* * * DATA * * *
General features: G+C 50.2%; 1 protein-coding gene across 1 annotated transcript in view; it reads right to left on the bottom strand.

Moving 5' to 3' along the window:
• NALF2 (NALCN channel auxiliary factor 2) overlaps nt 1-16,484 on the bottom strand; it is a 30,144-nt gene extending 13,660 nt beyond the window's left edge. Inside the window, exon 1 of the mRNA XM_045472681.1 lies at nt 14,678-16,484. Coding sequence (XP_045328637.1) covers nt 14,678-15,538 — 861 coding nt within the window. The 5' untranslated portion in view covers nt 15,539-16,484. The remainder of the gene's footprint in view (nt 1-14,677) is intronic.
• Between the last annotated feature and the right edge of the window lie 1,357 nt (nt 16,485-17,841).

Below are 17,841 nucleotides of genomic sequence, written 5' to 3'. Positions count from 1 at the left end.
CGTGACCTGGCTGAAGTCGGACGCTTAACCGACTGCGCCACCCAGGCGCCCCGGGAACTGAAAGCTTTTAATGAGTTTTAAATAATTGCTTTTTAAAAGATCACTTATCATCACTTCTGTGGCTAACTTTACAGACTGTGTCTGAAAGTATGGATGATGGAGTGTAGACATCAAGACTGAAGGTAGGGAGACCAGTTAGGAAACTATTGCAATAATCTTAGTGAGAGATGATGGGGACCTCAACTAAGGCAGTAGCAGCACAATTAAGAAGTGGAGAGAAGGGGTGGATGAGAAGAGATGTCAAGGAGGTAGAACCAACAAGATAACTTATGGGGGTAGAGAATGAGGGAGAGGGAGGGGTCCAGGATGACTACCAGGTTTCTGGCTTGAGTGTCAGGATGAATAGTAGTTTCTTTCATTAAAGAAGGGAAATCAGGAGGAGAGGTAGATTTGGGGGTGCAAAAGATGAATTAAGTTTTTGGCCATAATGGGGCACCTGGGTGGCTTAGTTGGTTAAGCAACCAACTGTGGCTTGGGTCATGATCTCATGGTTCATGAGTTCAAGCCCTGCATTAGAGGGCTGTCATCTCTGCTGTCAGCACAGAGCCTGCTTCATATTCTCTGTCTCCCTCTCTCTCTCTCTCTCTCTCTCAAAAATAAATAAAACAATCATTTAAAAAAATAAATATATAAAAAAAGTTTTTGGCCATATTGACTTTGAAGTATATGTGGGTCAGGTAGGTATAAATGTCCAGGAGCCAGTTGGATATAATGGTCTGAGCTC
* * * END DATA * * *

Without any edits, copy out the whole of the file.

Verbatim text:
General features: G+C 50.2%; 1 protein-coding gene across 1 annotated transcript in view; it reads right to left on the bottom strand.

Moving 5' to 3' along the window:
• NALF2 (NALCN channel auxiliary factor 2) overlaps nt 1-16,484 on the bottom strand; it is a 30,144-nt gene extending 13,660 nt beyond the window's left edge. Inside the window, exon 1 of the mRNA XM_045472681.1 lies at nt 14,678-16,484. Coding sequence (XP_045328637.1) covers nt 14,678-15,538 — 861 coding nt within the window. The 5' untranslated portion in view covers nt 15,539-16,484. The remainder of the gene's footprint in view (nt 1-14,677) is intronic.
• Between the last annotated feature and the right edge of the window lie 1,357 nt (nt 16,485-17,841).

Below are 17,841 nucleotides of genomic sequence, written 5' to 3'. Positions count from 1 at the left end.
CGTGACCTGGCTGAAGTCGGACGCTTAACCGACTGCGCCACCCAGGCGCCCCGGGAACTGAAAGCTTTTAATGAGTTTTAAATAATTGCTTTTTAAAAGATCACTTATCATCACTTCTGTGGCTAACTTTACAGACTGTGTCTGAAAGTATGGATGATGGAGTGTAGACATCAAGACTGAAGGTAGGGAGACCAGTTAGGAAACTATTGCAATAATCTTAGTGAGAGATGATGGGGACCTCAACTAAGGCAGTAGCAGCACAATTAAGAAGTGGAGAGAAGGGGTGGATGAGAAGAGATGTCAAGGAGGTAGAACCAACAAGATAACTTATGGGGGTAGAGAATGAGGGAGAGGGAGGGGTCCAGGATGACTACCAGGTTTCTGGCTTGAGTGTCAGGATGAATAGTAGTTTCTTTCATTAAAGAAGGGAAATCAGGAGGAGAGGTAGATTTGGGGGTGCAAAAGATGAATTAAGTTTTTGGCCATAATGGGGCACCTGGGTGGCTTAGTTGGTTAAGCAACCAACTGTGGCTTGGGTCATGATCTCATGGTTCATGAGTTCAAGCCCTGCATTAGAGGGCTGTCATCTCTGCTGTCAGCACAGAGCCTGCTTCATATTCTCTGTCTCCCTCTCTCTCTCTCTCTCTCTCTCAAAAATAAATAAAACAATCATTTAAAAAAATAAATATATAAAAAAAGTTTTTGGCCATATTGACTTTGAAGTATATGTGGGTCAGGTAGGTATAAATGTCCAGGAGCCAGTTGGATATAATGGTCTGAGCTC